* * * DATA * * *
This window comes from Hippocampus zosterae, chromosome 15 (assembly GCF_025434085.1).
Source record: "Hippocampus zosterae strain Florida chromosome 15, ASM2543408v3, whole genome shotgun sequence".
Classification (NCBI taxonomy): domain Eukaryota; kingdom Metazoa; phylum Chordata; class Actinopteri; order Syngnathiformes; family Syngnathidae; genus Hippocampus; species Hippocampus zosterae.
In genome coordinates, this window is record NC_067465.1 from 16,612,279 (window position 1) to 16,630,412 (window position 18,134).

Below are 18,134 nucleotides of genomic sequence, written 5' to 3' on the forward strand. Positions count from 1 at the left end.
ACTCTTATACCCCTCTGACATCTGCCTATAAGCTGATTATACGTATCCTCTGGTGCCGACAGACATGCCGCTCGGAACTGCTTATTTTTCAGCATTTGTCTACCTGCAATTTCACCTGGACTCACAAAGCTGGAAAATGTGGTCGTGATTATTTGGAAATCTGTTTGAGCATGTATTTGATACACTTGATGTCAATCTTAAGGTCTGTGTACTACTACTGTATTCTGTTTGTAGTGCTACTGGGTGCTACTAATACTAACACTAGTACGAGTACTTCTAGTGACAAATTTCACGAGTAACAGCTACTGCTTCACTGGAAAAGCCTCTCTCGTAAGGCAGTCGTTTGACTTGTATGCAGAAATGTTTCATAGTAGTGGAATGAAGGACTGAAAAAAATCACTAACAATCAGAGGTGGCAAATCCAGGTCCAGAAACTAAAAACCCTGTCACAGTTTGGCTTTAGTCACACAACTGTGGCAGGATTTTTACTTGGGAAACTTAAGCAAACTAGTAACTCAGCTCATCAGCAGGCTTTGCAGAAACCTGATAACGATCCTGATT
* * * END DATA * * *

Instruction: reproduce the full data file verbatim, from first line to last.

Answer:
This window comes from Hippocampus zosterae, chromosome 15 (assembly GCF_025434085.1).
Source record: "Hippocampus zosterae strain Florida chromosome 15, ASM2543408v3, whole genome shotgun sequence".
Classification (NCBI taxonomy): domain Eukaryota; kingdom Metazoa; phylum Chordata; class Actinopteri; order Syngnathiformes; family Syngnathidae; genus Hippocampus; species Hippocampus zosterae.
In genome coordinates, this window is record NC_067465.1 from 16,612,279 (window position 1) to 16,630,412 (window position 18,134).

Below are 18,134 nucleotides of genomic sequence, written 5' to 3' on the forward strand. Positions count from 1 at the left end.
ACTCTTATACCCCTCTGACATCTGCCTATAAGCTGATTATACGTATCCTCTGGTGCCGACAGACATGCCGCTCGGAACTGCTTATTTTTCAGCATTTGTCTACCTGCAATTTCACCTGGACTCACAAAGCTGGAAAATGTGGTCGTGATTATTTGGAAATCTGTTTGAGCATGTATTTGATACACTTGATGTCAATCTTAAGGTCTGTGTACTACTACTGTATTCTGTTTGTAGTGCTACTGGGTGCTACTAATACTAACACTAGTACGAGTACTTCTAGTGACAAATTTCACGAGTAACAGCTACTGCTTCACTGGAAAAGCCTCTCTCGTAAGGCAGTCGTTTGACTTGTATGCAGAAATGTTTCATAGTAGTGGAATGAAGGACTGAAAAAAATCACTAACAATCAGAGGTGGCAAATCCAGGTCCAGAAACTAAAAACCCTGTCACAGTTTGGCTTTAGTCACACAACTGTGGCAGGATTTTTACTTGGGAAACTTAAGCAAACTAGTAACTCAGCTCATCAGCAGGCTTTGCAGAAACCTGATAACGATCCTGATT